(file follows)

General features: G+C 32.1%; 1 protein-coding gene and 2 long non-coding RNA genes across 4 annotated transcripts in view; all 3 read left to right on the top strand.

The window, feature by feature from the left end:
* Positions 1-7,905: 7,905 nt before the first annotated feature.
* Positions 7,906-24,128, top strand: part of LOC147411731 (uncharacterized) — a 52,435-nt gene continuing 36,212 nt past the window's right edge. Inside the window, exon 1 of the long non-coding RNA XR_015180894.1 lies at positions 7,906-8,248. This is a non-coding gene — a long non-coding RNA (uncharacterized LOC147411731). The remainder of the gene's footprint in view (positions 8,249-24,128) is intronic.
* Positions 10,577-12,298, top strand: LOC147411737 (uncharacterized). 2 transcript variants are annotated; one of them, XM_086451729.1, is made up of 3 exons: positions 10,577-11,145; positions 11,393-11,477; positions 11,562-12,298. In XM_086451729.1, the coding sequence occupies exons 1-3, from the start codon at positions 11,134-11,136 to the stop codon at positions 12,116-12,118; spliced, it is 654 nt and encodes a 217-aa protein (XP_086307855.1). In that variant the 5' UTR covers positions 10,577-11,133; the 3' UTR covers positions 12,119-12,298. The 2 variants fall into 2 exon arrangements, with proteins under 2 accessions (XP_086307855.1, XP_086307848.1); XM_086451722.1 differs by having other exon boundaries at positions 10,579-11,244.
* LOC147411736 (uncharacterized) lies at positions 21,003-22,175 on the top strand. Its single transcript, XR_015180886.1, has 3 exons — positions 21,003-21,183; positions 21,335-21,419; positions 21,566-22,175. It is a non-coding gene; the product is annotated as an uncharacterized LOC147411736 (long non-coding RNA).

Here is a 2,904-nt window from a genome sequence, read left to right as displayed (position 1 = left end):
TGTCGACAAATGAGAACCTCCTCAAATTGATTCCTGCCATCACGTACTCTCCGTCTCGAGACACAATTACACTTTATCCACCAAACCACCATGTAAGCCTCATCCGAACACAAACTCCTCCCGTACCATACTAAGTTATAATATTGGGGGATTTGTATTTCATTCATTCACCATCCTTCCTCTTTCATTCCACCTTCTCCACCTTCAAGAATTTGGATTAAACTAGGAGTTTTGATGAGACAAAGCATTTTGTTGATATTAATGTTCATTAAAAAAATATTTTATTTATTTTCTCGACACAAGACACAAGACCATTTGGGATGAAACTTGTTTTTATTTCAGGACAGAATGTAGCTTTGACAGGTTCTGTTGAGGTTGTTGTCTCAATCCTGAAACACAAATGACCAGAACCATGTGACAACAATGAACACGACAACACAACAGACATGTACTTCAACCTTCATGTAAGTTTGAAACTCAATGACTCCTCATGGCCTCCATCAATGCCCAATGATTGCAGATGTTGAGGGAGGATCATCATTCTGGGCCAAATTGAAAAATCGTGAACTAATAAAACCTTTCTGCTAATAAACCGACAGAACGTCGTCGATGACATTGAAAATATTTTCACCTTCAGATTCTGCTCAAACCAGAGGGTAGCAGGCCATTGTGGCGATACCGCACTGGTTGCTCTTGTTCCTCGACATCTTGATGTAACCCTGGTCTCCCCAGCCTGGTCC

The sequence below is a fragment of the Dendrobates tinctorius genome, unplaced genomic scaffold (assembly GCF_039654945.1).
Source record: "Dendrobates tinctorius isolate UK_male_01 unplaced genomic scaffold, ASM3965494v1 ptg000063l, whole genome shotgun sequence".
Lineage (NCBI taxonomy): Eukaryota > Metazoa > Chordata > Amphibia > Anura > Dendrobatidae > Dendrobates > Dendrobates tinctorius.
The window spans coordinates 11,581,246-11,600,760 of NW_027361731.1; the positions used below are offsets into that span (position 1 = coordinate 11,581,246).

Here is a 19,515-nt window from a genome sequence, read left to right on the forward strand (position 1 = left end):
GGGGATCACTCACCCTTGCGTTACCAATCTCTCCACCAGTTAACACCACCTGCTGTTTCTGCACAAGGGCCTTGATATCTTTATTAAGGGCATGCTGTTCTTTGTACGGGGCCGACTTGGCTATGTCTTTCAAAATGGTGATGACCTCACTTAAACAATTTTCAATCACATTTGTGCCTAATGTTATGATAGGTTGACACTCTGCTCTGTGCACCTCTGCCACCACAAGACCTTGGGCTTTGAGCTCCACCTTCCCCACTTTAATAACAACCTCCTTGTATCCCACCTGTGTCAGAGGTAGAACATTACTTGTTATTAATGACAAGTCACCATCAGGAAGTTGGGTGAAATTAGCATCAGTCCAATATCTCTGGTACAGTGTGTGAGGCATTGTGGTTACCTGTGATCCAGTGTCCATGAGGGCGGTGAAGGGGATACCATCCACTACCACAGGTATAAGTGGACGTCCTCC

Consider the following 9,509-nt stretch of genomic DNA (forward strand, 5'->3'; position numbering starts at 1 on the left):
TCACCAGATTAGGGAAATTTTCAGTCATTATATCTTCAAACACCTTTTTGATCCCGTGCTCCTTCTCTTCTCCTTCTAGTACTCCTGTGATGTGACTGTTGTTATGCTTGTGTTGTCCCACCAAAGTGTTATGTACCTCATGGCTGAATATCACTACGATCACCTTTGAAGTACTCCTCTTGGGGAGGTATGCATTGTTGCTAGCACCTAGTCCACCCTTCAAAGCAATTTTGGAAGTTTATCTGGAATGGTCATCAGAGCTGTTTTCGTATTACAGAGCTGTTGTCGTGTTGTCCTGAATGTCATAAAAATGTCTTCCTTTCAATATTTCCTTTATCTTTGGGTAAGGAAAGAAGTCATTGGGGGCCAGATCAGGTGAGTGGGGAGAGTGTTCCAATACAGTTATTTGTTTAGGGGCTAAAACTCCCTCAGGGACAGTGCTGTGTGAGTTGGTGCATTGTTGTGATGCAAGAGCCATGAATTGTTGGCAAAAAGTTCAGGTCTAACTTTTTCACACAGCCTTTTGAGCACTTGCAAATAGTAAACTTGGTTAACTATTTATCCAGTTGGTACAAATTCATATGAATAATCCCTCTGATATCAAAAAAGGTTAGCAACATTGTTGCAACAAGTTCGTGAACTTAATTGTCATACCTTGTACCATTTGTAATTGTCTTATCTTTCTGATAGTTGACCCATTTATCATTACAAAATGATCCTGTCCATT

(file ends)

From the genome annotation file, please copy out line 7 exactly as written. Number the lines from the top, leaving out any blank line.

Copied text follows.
Here is a 2,904-nt window from a genome sequence, read left to right as displayed (position 1 = left end):